1993 was a huge year in video games. Doom, the archetypal first-person shooter, made its way to floppy discs everywhere, Ultima VII: The Black Gate redefined the modern RPG, and a sequel to one of the first and greatest Point-and-Click Adventure games of all time changed comedy and story telling in games forever: Maniac Mansion: Day of The Tentacle. Fast forward to today, and it’s practically impossible to run the DOS-based game without some serious know how in computers. Fortunately for all of us would-be adventurers, Double Fine Productions, made up of many ex-Lucas Arts members, swooped in to give us a proper reboot of the game.
Day of The Tentacle was a revolutionary adventure game that followed Bernard, Laverne, and Hoagie on their travels through time to save the world from the evil Purple Tentacle. Throughout the game, you will meet a colorful cast of characters that are all about as weird or strange as they are unique and lovable. From a gag merchant trying to kill himself with a joke gun, to a very cold and spiteful John Hancock, absolutely every character is spot on and perfect in this adventure.
But, let’s take a look at our heroes. Much like Maniac Mansion, players can switch between the three main characters on the fly. However, unique to Day of The Tentacle is the concept of time travel. While Bernard stays in the present state that the mansion is, Hoagie gets sent to the past where the mansion stood as an inn for traveling politicians, and Laverne gets sent to a dystopian future where the mansion is used to house competitions for humans who have the best smile and hair. Each setting reflects the game’s story absolutely wonderfully as well as feeling vibrant and alive despite being two-dimensional. Even more, many of the puzzles revolve around you transferring items between the characters using your time machine, a futuristic port-a-potty.
As you can imagine, Day of The Tentacle gets pretty difficult. In fact, it’s often rated as one of the most difficult adventure games of all time. Beyond that, most adventure games can be completed in an hour or two if you know the optimal route. Day of The Tentacle can take upwards of four or five hours. So not only is it difficult, it’s massive when compared to other point and click games of the time. Without spoiling the solution, one of the biggest puzzles in the game is entering and winning the human competition in Laverne’s time. It involves perfect coordination between all three characters to send her everything she needs from each time line, some of which items are particularly baffling as to why she needs them, and the completion of puzzles that affect the overall timeline. The puzzle alone takes most of the game to complete, so without a guide, I can easily see it doubling your total play time. What I’m getting at, is Day of The Tentacle is not for the faint of heart. Perhaps it would have been nice to see some kind of hint system implemented into the Remaster for those who don’t have the mad scientist mentality needed for these types of games, like what Telltale used to use in their reboots of some of Lucas Arts’ series.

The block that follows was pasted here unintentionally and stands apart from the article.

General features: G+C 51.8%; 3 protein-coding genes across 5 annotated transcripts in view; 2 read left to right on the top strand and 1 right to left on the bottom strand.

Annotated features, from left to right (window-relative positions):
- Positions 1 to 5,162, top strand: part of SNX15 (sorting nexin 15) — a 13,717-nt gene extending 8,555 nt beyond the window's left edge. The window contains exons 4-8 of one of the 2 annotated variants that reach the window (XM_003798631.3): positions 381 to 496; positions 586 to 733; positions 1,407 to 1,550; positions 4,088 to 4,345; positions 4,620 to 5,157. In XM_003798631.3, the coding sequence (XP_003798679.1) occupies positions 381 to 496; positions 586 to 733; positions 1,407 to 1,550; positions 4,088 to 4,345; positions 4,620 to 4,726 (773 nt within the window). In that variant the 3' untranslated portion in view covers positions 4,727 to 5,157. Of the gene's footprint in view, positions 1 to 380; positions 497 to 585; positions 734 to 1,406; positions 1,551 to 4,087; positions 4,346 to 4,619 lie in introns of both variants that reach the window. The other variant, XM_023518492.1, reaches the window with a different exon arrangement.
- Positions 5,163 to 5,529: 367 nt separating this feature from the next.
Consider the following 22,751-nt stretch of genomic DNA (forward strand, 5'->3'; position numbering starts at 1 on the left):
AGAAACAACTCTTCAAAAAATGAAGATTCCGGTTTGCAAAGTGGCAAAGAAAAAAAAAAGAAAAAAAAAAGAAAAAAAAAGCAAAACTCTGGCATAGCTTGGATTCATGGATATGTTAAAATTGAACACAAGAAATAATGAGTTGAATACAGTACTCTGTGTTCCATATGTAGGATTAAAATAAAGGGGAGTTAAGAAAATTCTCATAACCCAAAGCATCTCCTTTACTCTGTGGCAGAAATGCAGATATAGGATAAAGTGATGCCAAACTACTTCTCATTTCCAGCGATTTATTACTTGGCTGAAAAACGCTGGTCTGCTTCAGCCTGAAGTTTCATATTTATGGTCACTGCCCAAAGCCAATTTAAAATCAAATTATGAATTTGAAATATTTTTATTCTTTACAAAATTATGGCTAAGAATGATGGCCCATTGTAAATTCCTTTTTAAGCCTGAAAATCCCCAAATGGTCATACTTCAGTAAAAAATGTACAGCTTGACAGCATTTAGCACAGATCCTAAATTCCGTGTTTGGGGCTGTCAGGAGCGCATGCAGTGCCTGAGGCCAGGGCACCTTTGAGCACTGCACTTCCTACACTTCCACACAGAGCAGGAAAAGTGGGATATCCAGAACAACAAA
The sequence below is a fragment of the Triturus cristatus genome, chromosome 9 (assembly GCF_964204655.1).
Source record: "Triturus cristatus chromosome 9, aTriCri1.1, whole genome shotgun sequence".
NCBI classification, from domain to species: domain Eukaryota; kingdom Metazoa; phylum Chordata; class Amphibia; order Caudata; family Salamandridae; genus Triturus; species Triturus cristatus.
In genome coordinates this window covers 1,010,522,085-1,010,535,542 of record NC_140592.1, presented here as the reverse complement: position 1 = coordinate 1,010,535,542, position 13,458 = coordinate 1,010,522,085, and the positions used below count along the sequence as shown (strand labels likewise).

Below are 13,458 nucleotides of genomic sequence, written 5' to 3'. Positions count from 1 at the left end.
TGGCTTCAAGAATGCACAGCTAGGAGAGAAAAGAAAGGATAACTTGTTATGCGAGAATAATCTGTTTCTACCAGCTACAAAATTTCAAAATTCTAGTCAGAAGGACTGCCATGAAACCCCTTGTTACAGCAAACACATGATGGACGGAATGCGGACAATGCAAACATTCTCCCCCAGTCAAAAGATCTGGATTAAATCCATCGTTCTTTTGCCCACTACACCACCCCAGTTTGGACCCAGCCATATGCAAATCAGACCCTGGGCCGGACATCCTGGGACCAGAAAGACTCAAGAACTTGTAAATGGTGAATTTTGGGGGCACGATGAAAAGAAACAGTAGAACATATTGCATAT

Being a remaster, there are a few interesting features to discuss, though. The most obvious of which are the redone graphics and music. The new art style is goofy, perfectly embodying the game itself. The new music is another story. While there’s nothing inherently wrong with it and the music itself is quite good, the out-of-place midi tracks feel kind of lazy compared to the incredible work that went into Grim Fandango Remastered’s soundtrack. The controls are also altered. While the original used Lucas Art’s SCUMM system (Something you can switch to at will with a simple press of Select), the new one opts for a more modern radial system. Highlight or touch something, and a series of options you can do will appear. Speaking of touch, I played this on the PS Vita. On the Vita, you can control everything with the touch screen. While it was definitely useful for somethings, such as highlighting your inventory or switching characters, it often felt like a chore to click on some of the more pixel perfect items like the dimes you need to collect early on. Fortunately, you can switch to a cursor on the fly, so I ultimately developed a hybrid system of using touch for certain things and the cursor for others. Regardless, the Vita version isn’t exactly the premiere edition of this game, though Day of The Tentacle does work surprisingly well as an on-the-go game.
Day of The Tentacle is an absolutely fantastic game. There’s a reason I avoided talking too much about the story or puzzles. You, absolutely all of you, deserve to experience it on your own. Perhaps the Vita version isn’t exactly the best way to go, but it’s certainly a fine way to choose if you do so. For 15 bucks, there’s zero reason anyone should pass up the chance to play this well-aged piece of gaming history.
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